If former Saturday Night Live writer Al Franken can be a successful member of the United States Senate from Minnesota, then who’s to say David Letterman couldn’t do the same from his home state of Indiana? He may just need to trim that Santa Claus beard first.
This week, the two men teamed up for a new web series co-produced by Funny or Die and Years of Living Dangerously called “Boiling the Frog” that manages to find a kind of dark humor in catastrophic climate change. Filmed entirely in and around Franken’s Senate offices in Washington, D.C., the six-episode series reveals Letterman as a retired comedian who yearns to have some sort of meaningful effect on the world that he will leave behind to his teenage son. But like Franken, he is nearly incapable of not being funny at all times.
Together, they make the type of rivalrous comedy team who try one-upping each other’s dryly subtle humor at every turn. When Franken shows Letterman his framed montage of “No Joke” headlines from his initial Senate run, Letterman counters by predicting his obituary lede: “Stupid human trick.”
And though Franken is ostensibly the host of the series, it is Letterman asking most of the questions from his position as a “frustrated” and “pessimistic” citizen, watching as the issue of climate change gets worse without many solutions in sight. It’s a similar role that he played when he traveled to India for National Geographic’s Years of Living Dangerously documentary series last year.
“It just seems to me that whoever is the leader in fighting climate change, then becomes the leader of the world,” Letterman tells Franken. “So why aren’t the Republicans motivated by that?”
Franken explains to Letterman that “Siegfried and Roy Koch” are to blame for this conundrum, because his Republican colleagues in Congress “are afraid of them.” Asked by Letterman what the Kochs get out of climate denial, Franken deadpans, “They just want to be able to be secure in their retirement.”
Throughout the series, which consists of episodes that range from four to five minutes in length, Franken and Letterman manage to laugh about some of the darkest forces that control Washington and prevent progress on climate change. It’s the type of gallows humor that may just be necessary to help tackle an issue that feels insurmountable on its face. While Letterman plays the role of ignorant pessimist, Franken eagerly embodies the informed optimist, at one point enlisting his Democratic colleague Sheldon Whitehouse—senator from “Little Rhody,” as Letterman puts it—to add even more detail and context to the discussion.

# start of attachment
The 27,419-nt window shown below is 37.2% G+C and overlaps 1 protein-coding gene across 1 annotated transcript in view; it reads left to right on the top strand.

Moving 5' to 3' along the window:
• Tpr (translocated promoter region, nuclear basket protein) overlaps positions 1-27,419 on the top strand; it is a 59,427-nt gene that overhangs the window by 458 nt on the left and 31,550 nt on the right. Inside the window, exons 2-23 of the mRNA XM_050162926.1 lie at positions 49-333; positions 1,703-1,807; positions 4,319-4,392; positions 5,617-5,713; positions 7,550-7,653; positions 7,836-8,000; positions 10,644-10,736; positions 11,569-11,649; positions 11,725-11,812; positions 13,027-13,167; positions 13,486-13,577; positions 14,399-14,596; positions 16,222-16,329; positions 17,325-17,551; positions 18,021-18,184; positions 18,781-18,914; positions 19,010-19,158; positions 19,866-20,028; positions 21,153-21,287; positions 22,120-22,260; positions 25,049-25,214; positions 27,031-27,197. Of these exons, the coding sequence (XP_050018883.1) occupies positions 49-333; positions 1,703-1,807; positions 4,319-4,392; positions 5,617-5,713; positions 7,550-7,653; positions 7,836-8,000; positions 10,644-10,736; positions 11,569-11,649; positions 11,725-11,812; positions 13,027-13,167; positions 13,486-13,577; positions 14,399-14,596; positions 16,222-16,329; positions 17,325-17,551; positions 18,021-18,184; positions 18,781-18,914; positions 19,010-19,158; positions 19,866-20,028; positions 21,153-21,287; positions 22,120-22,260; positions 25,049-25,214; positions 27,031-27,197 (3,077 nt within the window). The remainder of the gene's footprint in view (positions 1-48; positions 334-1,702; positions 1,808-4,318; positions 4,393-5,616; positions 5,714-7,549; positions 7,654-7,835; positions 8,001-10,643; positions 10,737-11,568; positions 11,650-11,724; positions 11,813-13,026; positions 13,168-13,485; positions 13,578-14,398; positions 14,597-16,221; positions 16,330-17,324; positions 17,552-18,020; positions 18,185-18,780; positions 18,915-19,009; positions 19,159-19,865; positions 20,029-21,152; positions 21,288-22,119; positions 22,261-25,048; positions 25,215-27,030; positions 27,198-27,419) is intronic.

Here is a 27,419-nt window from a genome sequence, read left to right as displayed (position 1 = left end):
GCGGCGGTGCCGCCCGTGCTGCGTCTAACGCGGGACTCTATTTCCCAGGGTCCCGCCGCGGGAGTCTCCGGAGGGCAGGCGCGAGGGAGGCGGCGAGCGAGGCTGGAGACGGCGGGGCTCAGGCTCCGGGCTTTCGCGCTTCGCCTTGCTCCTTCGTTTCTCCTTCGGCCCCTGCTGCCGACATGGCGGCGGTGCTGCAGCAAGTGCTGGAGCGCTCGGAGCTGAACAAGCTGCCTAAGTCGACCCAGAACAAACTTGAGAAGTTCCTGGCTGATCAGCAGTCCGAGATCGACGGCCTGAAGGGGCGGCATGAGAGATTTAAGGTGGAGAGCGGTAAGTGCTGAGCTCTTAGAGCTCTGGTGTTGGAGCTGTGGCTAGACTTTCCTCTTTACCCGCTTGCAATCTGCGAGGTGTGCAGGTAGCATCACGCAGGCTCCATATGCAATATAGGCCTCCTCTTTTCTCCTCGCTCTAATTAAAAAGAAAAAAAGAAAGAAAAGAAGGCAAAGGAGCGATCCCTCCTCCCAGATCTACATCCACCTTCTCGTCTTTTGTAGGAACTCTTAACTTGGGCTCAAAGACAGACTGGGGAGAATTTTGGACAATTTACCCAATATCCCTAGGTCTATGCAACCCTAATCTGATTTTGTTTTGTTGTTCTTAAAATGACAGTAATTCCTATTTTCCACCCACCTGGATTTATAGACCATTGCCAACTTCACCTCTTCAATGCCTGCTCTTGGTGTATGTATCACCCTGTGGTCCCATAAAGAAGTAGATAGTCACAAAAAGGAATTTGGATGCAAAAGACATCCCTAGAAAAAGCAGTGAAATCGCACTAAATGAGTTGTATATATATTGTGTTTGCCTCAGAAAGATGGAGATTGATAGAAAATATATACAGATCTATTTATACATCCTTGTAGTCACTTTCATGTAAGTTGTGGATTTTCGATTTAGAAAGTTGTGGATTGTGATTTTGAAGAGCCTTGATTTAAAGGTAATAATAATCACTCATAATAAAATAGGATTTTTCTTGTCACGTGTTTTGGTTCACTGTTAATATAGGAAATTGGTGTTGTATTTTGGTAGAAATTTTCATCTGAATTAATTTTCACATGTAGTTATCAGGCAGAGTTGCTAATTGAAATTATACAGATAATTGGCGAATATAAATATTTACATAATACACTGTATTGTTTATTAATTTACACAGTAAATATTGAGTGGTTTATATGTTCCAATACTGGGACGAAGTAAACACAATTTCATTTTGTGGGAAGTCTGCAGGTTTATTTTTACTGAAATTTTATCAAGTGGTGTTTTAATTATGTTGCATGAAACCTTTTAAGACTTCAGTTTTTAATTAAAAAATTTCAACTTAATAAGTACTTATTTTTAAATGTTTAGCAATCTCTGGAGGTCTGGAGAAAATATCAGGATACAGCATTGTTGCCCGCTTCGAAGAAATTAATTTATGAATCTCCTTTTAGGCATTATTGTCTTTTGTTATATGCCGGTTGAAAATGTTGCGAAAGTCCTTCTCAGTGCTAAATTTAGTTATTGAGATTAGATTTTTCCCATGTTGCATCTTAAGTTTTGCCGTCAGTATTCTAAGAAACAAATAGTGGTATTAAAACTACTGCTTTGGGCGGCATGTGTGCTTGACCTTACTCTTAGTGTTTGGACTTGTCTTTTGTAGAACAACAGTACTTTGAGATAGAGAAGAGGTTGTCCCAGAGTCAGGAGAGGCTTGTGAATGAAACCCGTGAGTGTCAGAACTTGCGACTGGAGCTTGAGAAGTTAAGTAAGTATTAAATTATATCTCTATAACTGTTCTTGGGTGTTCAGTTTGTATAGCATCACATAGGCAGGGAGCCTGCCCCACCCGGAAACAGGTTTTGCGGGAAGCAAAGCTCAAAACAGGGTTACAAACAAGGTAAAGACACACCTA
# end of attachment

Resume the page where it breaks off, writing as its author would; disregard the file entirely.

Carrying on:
When the idea of a carbon tax comes up, Letterman says, “I’ve had people explain this to me, I don’t understand it. And I think, OK, probably I’m not the dumbest man in America.”
At that point, Franken cuts him off with the line, “You sell yourself short.” Later, referring to Letterman’s trip to India, the senator adds, “What struck me in that show was you appeared to be so, uh, stupid in it.” After playing a clip in which Letterman learned about India’s troubled electricity infrastructure, Franken asks, “Couldn’t you have just read what they’re doing over there in India and not have to act like you didn’t know it?”
“In this rare instance, I think ignorance was actually a benefit,” Letterman replies. And as Franken explains, this willingness to look “stupid” in the name of actually learning something was a big part of Letterman’s “persona” for much of his late-night career. In Franken’s words, he’s “an everyman who’s inquiring.”